Reviewed by: Eric Strother
Escape is the debut album from Sardis and has been the most difficult review subject I’ve had in my time here at Untombed. There is a lot to love about this album, but there are also several weaknesses that really interfered with my desire to put this album on a continuous loop.
Let me start off with the strengths. To begin with, this is perhaps the best new band I have heard playing this classic ‘80s-style metal. To be fair, however, to call Sardis a classic metal band is really selling them short. The crunchy hooks are infused with a technical—almost progressive—element through the use of changing and unconventional time signatures, polyrhythmic sections, extended song-lengths, and the overlaying of the metal instrumentations with acoustic guitar and piano. The fact that Escape is also a concept album adds to the progressive bent. Back to the band quality—there is some excellent musicianship at work here. Kevin Hasselquist’s guitar leads drive the album atop Mark Robertson’s bass and Jason St. Clair’s drums. Soaring along with the instruments are Sean Roycraft’s flexible and dramatic vocals.
The songs themselves are also well-crafted musically and lyrically. I mentioned above that they album is a concept album, and the songs tell the story of one person’s journey from unbelief and resistance to the Gospel to belief. The lyrics are strongly “Christian” without being in-your-face, “Jesuses-per-minute” type lyrics. They sound like the journal of someone wrestling with internal strife:
The last drop of rain falls from the sky – And now my hope begins to die – What is left if not the pain – that gives me reason to remain (“Escape”)
There must be more to life than I can see – But what does it mean to me – Searching for answers
It’s getting stronger now and I can’t take it anymore – I’ve got to open up my mind to the possibility – Perhaps I gave into a lie
I’m starting to see that life is fleeting
The emptiness I feel inside when I’m all alone – Seems to force me into thought – What if there’s a God who weeps at the state of mankind – Knowing it’s their choice to remain in their bitter, empty ways (“Searching for Answers”)
One song that really stands out is “Turbulence of the Mind,” because of its uniqueness. It is nearly seven minutes of pure instrumental representing the mulling and wrestling within the protagonist’s mind. It begins with a free-form acoustic guitar solo that yields to a classical-sounding duet with a piano. After about a minute, the metal instrumentation takes over for the rest of the song. The disjointed melodies and the cross-rhythms between the guitar, bass, and drums create a complexity that captures the idea of “turbulence” quite well. Finally, amidst the swirling guitar solos and asymmetrical time signatures comes a straight-forward riff and rhythmic feel to accompany the only vocals in the song:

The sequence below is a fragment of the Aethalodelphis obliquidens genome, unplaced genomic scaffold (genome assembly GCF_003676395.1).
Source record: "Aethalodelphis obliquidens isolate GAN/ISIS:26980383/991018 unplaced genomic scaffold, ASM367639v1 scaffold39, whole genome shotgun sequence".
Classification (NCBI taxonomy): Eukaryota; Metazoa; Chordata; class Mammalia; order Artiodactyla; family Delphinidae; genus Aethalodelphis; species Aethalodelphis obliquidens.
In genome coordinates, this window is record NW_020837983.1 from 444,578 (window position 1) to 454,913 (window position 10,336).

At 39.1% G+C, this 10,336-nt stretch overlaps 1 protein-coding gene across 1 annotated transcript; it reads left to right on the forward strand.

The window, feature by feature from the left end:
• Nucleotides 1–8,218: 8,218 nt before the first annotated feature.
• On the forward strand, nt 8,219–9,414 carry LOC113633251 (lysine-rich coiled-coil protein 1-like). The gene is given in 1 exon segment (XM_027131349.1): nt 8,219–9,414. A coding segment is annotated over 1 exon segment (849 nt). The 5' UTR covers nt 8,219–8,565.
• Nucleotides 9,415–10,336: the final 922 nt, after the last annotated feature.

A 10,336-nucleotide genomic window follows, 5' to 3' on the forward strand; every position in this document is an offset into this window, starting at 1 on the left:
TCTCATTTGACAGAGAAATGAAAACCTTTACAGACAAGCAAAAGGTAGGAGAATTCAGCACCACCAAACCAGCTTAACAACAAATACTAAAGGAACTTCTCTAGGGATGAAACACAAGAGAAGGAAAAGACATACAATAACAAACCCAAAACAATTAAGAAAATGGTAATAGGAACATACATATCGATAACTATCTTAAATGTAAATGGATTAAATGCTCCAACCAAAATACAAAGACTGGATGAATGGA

My thoughts collected I’ve self-reflected, heard all I need to hear. – I’ve weighed the cost and now I know for sure – I’m ready to believe.
This resolution to the story leads into perhaps the heaviest riff on the album to lead into “Resuscitation.” As soon as the listener is lulled into the heaviness of the sound, the vocals enter to a poly-rhythmic, Latin-tinged jazzy accompaniment. Fear not, however, the metal returns quickly and finishes the album strong.
As I said, there is a lot to love about this album, but there are several weaknesses as well that initially kept me from fully enjoying this album to the fullest. One issue is that it seems like two albums in one. It is like the albums where the artist gives you the produced tracks and then some demo tracks at the end. The biggest difference is that with Escape, I feel like those tracks are at the beginning. The first three or four tracks on the album seem to be inconsistent with the remaining ones. While I love the overall sound of “Memories,” when the drums enter, there seems to be a synching issue between the drums, the vocals, and the guitar as if these tracks were recorded separately and independently. I assume it is an attempt to create a disjointed, chaotic feeling like later in the album, but I don’t think that is what comes across here. The same synching issues appear in “Night Calls” with the entrance of the piano around the 4:20 mark.
I’m also not sure about the use of the growling vocals. I think they work well as backing vocals in “Miracles and Myths,” but they seem just out of place in “Night Calls.” On the subject of vocals, I really like Roycraft’s voice, but I feel like they may be a little too “clean” in these earlier songs. Later in the album, his voice has more of an edge and a harshness to it that I think better fits the music. Particularly in “Memories” and “Night Calls,” however, the diction and articulation are too clean and they seem stylistically out of place.
It is possible that some of issues I have the vocals are a result of the mix on these songs. It seems like the vocals and drums are too far forward in the mix on the first three songs. The first track where I do not notice the overly-clean diction is “Miracles and Myths,” where the vocals sound farther back in the mix (although the guitar seems to overpower in parts of this track). By time we arrive at “Escape,” the tracks have evened out and the album becomes what I had hoped it would be.
I came at this album ready to love it, but the inconsistencies of the first tracks made it difficult for me to really get into this album. The more I listened, the less those things bothered me. Sardis is clearly an excellent band, and Escape gives us a glimpse into that. Despite those inconsistencies, this is a must-have for fans of that early-80s traditional metal sound.